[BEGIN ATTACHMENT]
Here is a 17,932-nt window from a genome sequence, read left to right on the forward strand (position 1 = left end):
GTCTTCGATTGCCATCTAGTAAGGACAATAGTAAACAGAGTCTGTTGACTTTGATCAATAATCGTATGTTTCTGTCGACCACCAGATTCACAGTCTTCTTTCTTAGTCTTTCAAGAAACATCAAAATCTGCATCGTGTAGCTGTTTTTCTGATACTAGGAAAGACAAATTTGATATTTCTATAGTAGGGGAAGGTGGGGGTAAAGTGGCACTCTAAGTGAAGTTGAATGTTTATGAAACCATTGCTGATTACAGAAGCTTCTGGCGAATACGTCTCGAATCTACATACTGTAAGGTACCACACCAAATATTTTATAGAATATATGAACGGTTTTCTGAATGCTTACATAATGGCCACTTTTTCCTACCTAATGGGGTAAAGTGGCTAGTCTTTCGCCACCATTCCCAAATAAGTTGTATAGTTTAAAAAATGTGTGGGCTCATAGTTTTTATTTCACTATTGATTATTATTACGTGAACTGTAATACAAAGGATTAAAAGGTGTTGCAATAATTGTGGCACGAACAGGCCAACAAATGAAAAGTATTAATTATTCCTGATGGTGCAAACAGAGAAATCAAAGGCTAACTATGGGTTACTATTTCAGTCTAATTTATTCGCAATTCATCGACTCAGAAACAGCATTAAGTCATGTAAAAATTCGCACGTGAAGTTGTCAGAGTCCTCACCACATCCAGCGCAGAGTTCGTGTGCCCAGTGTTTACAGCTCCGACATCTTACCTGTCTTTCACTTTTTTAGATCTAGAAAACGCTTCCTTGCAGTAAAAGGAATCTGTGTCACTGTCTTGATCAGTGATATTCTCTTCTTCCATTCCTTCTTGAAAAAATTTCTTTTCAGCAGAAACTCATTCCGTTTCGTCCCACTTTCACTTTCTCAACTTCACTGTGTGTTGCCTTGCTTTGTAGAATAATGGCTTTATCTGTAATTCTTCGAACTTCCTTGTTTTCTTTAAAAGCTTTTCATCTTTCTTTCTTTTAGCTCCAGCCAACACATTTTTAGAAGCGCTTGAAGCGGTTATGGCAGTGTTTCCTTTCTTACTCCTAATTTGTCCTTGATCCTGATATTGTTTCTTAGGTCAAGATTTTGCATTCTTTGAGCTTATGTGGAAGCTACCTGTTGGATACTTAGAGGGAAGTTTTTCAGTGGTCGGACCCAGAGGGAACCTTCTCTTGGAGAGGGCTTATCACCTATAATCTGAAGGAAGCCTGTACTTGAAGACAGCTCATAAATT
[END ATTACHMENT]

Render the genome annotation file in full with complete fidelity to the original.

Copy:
Here is a 17,932-nt window from a genome sequence, read left to right on the forward strand (position 1 = left end):
GTCTTCGATTGCCATCTAGTAAGGACAATAGTAAACAGAGTCTGTTGACTTTGATCAATAATCGTATGTTTCTGTCGACCACCAGATTCACAGTCTTCTTTCTTAGTCTTTCAAGAAACATCAAAATCTGCATCGTGTAGCTGTTTTTCTGATACTAGGAAAGACAAATTTGATATTTCTATAGTAGGGGAAGGTGGGGGTAAAGTGGCACTCTAAGTGAAGTTGAATGTTTATGAAACCATTGCTGATTACAGAAGCTTCTGGCGAATACGTCTCGAATCTACATACTGTAAGGTACCACACCAAATATTTTATAGAATATATGAACGGTTTTCTGAATGCTTACATAATGGCCACTTTTTCCTACCTAATGGGGTAAAGTGGCTAGTCTTTCGCCACCATTCCCAAATAAGTTGTATAGTTTAAAAAATGTGTGGGCTCATAGTTTTTATTTCACTATTGATTATTATTACGTGAACTGTAATACAAAGGATTAAAAGGTGTTGCAATAATTGTGGCACGAACAGGCCAACAAATGAAAAGTATTAATTATTCCTGATGGTGCAAACAGAGAAATCAAAGGCTAACTATGGGTTACTATTTCAGTCTAATTTATTCGCAATTCATCGACTCAGAAACAGCATTAAGTCATGTAAAAATTCGCACGTGAAGTTGTCAGAGTCCTCACCACATCCAGCGCAGAGTTCGTGTGCCCAGTGTTTACAGCTCCGACATCTTACCTGTCTTTCACTTTTTTAGATCTAGAAAACGCTTCCTTGCAGTAAAAGGAATCTGTGTCACTGTCTTGATCAGTGATATTCTCTTCTTCCATTCCTTCTTGAAAAAATTTCTTTTCAGCAGAAACTCATTCCGTTTCGTCCCACTTTCACTTTCTCAACTTCACTGTGTGTTGCCTTGCTTTGTAGAATAATGGCTTTATCTGTAATTCTTCGAACTTCCTTGTTTTCTTTAAAAGCTTTTCATCTTTCTTTCTTTTAGCTCCAGCCAACACATTTTTAGAAGCGCTTGAAGCGGTTATGGCAGTGTTTCCTTTCTTACTCCTAATTTGTCCTTGATCCTGATATTGTTTCTTAGGTCAAGATTTTGCATTCTTTGAGCTTATGTGGAAGCTACCTGTTGGATACTTAGAGGGAAGTTTTTCAGTGGTCGGACCCAGAGGGAACCTTCTCTTGGAGAGGGCTTATCACCTATAATCTGAAGGAAGCCTGTACTTGAAGACAGCTCATAAATT